The life of a tennis player does not begin or end in tournaments.
Training for hours each day is just one of the many tasks of a professional tennis player. They also work with various tools, such as a speed radar gun and a swing analyzer, that assess their abilities on the court, helping them set benchmarks for improvement.
But, there are aspects of tennis that even the most advanced equipment cannot measure; grace and sportsmanship, for example, both of which Swiss tennis pro Roger Federer has. Considered the greatest male tennis player of all time, Federer is the first man to win 20 Grand Slam singles titles: eight Wimbledon titles, six Australian Open titles, five US Open titles, and one French Open title.
If that isn’t legendary, we don’t know what is. Way past his prime, Federer is still swinging it.
Still at His Peak
Generally, tennis favors those who are younger, faster, and have more endurance like Greek tennis legend Pete Sampras who was already a pro at 16. Sports analysts say the peak age for a tennis player is 24 to 28 years old.
At 37, however, Federer has proven he’s not ready to retire yet, beating much younger opponents who are in their prime, including top seeds Rafael Nadal and Novak Djokovic. At his age, Federer should be taking coaching jobs or watching by the bleachers by this time, but his titles speak for themselves.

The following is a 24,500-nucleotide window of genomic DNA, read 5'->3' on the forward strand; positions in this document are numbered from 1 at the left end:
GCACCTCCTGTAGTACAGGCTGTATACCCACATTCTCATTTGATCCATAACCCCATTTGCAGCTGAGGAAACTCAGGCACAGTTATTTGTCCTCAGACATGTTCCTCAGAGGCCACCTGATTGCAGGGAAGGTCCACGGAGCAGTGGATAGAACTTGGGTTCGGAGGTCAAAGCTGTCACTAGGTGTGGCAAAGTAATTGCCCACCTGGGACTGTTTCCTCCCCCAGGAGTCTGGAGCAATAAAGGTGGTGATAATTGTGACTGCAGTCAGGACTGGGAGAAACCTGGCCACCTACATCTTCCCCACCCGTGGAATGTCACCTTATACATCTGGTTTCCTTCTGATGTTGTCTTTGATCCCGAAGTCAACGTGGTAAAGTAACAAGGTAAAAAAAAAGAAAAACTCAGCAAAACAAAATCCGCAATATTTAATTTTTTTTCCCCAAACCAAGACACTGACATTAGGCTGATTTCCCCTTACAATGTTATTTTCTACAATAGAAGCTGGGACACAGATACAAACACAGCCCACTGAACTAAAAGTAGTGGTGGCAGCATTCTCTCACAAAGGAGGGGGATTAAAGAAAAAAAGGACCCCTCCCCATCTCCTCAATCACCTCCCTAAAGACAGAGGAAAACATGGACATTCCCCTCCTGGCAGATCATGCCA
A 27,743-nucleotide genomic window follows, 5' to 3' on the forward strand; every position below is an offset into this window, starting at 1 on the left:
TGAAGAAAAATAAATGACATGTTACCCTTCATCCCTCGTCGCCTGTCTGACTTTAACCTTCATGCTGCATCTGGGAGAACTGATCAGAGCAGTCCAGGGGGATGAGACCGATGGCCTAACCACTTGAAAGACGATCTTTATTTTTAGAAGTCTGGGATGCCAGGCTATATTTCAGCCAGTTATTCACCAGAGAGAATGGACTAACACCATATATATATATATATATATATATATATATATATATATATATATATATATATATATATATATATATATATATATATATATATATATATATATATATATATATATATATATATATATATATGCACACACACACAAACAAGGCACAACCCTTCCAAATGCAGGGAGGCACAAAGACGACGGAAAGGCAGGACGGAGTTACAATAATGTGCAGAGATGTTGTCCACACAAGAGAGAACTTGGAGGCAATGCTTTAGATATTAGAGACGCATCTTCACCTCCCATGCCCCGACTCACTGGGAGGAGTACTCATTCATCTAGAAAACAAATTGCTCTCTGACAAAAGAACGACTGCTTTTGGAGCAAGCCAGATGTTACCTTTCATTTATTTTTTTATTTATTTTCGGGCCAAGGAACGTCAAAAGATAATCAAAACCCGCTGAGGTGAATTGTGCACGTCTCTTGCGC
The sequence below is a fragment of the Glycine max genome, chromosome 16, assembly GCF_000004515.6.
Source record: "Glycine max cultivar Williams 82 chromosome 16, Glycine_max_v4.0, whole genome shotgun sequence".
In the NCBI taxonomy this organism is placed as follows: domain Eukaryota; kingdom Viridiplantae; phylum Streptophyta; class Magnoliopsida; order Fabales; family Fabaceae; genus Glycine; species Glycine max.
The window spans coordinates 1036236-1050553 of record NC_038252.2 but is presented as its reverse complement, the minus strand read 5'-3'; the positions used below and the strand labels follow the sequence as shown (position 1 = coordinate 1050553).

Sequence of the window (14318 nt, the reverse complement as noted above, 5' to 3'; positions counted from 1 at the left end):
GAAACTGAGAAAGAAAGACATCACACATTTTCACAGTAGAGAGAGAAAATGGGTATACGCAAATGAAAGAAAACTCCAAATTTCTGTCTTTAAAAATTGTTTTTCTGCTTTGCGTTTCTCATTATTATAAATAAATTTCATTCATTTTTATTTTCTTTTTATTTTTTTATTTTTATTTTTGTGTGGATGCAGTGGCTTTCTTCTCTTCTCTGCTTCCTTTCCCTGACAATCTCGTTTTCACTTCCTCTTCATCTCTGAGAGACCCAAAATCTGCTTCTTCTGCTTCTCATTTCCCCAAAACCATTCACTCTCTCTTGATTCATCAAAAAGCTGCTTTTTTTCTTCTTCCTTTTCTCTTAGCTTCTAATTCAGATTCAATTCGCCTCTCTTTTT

Although perceived as a ‘luxury’ game, tennis can be brutal. For Federer, the sport doesn’t have to be. The Swiss maestro is a defensive tennis player who displays graceful forehand serves and returns.
His forehand strike is considered to be the finest in history, and, along with his Eastern grip, his forehand helps him pass shots and hit massive topspin. Unlike Djokovic, Federer can maintain his balance even when lunging for an out-of-reach ball, making him elegant to watch and less prone to injury. This style and his single-handed backhand are what help him endure long rallies against aggressive pros.
Despite the psychological pressure of competing professionally even at his age, Federer is a calm and modest player on the court. But more than these, Federer is a patient player.
Otherwise, he would never have overcome his five year-Grand Slam title slump in 2012-2017, which could have pushed him to put the racket back in the bag. He was in the shadow of Djokovic and his archrival Nadal for quite some time, but the greatest of all time trained and learned in-between tournaments to get back in the game – and he did, when he beat Nadal at the 2017 Australian Open.
Many say Federer wins most of his titles at the locker room. His patience in training, his attitude in the court, and his physical-friendly techniques make him difficult to beat. It’s a long way to go before anyone else becomes the next Federer, but if you are serious about getting those Grand Slam titles, start putting in the hours in training sessions.
We have tennis training equipment, such as speed radar guns, that can help you improve your skills. Browse through our shop for more information.